Christ Was Raised According to the Scriptures (1 Cor 15:1-58)

by HQ Bible Study Team   04/26/2008     0 reads



HQ Bible Study Team: Mark Vucekovich, Mark Yang, Ron Ward, Teddy Hembekides, Joshua Hong, and David Kim.

1 Corinthians 15:1–58

Key Verses: 15:3–4 



1. Of what did Paul want to remind them? (1) What should we do to be saved? (2) What is the essence of the gospel? (3–4) Why did Jesus die on the cross? (Isa53:5–6; 1Pe1:24) What fundamental problem did Christ’s resurrection solve? (Ro6:23; Heb9:27) Think about the importance of the phrase “according to the Scriptures.” 


2. To whom did the Risen Christ appear? (5–8) Through meeting the Risen Christ, how was Peter changed? (Mk14:66–72; Ac4:10–12) How did Paul become a resurrection witness? (8; Ac9:1–22) How was this the grace of God to him, and what effect did it have? (8–10) How are their changed lives evidence of Christ’s resurrection?  




3. What were some Corinthians claiming about the resurrection? (12) What serious consequences did Paul list in regards to: a) our devotion to the gospel (13–15a); b) our belief about God? (15b); c) our sin problem (16–17); d) our hope (18–19)? 


4. How does Paul emphasize the fact of Christ’s resurrection, and what glorious hope does this give those who believe? (20) What does “firstfruits” mean? How does Christ’s resurrection guarantee eternal life to all who believe? (21–22) When will this happen? (23) 


5. What will the Risen Christ do to restore the kingdom to God the Father? (24–28) What is the last enemy to be destroyed? (26) 


6. How did Paul live with practical resurrection faith? (29–32) What does “I die every day” mean to all who have resurrection faith? (cf. Lk9:23) What is the philosophy and lifestyle of those without resurrection faith? (32b–34)  




7. What question did Paul address? (35) How did he rebuke them, and what metaphor did he use? (36–38) What principle is here? (36; Jn12:24) In the natural world, what do the different kinds of flesh and splendor teach us about God and about the resurrection body? (39–41)  


8. What kind of bodies do we have now, and what will our resurrection bodies be like? (42–44a) How did Paul show the progression from the natural to the spiritual? (44b) How can we receive a spiritual body? (45–46) How were Adam and Christ different? (47) How can we bear the likeness of the man from heaven? (48–49) 


9. To inherit the kingdom of God, how must we be changed? (50–51) What glorious future event does Paul mention, and what will happen to believers at the last trumpet? (52–54) What was Paul’s victory song over death? (55–56)  


10. How can we live a victorious life? (57) When we believe in Christ’s resurrection, what should we strive to do, and why should we live such a life? (58)





1 Corinthians 15:1-58

Key Verses: 15:3-4

“For what I received I passed on to you as of first importance: that Christ died for our sins according to the Scriptures, that he was buried, that he was raised on the third day according to the Scriptures....”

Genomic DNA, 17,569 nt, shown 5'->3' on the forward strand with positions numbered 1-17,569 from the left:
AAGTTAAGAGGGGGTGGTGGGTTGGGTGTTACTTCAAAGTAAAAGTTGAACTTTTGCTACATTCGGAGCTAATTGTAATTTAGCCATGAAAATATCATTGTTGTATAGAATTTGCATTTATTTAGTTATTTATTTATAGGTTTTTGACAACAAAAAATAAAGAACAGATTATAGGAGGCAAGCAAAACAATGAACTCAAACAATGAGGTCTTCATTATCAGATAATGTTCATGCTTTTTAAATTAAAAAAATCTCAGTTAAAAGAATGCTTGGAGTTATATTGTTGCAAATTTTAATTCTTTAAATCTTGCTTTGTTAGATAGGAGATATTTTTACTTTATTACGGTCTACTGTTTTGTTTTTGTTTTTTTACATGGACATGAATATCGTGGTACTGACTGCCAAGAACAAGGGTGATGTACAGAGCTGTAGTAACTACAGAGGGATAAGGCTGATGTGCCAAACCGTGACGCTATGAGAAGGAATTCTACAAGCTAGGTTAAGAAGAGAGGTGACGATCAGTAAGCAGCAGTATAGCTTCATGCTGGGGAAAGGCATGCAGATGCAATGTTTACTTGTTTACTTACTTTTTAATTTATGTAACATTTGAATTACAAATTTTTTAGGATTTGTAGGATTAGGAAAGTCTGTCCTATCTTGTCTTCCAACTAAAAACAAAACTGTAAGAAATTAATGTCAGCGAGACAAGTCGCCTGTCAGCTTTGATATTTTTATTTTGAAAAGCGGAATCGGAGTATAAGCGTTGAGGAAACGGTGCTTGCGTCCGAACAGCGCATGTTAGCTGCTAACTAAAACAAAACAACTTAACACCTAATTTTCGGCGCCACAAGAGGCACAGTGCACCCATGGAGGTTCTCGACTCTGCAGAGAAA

We are almost at the end of Paul’s first letter to the Corinthians. Paul began his letter by bringing them back to the cross of Jesus. Paul ends his letter by reminding them of the resurrection of Christ. These two pillars of the Christian faith: the death of Christ on the cross, and the resurrection of Christ, are like bookends of Paul’s long letter. The resurrection is recorded in all four gospels. However, the gospel accounts are mostly the facts of the event. In this passage, Paul explains the meaning of the resurrection most profoundly and completely. There is power and glory in the resurrection that can transform our lives and enable us to live victoriously in the world. It is a true hope, worthy of our life investment. 

 There is a cycle of life in this world. We are born as little babies, grow up, marry, have children, watch them marry, welcome our grandchildren, and die. It seems that death is the end of everything. This is the agony of human beings. This is why people despair. We need eternal life and eternal hope. How can we have this? It is through the gospel of Jesus’ death and resurrection. Especially, the resurrection is important. Without resurrection, the cross has no meaning. So Paul reminded the Corinthians of the gospel of Jesus’ death and resurrection. Resurrection faith solves our problems fundamentally. Let’s accept resurrection faith in our hearts through this message. 

 I.  The gospel of the resurrection (1-11) 

 In verses 1-11 Paul teaches them the fact that Christ has been raised from the dead. For this purpose he teaches the essence of the gospel and introduces witnesses of the gospel. Verses 1-4 are the contents of the gospel and verses 5-11 are the witnesses of the resurrection.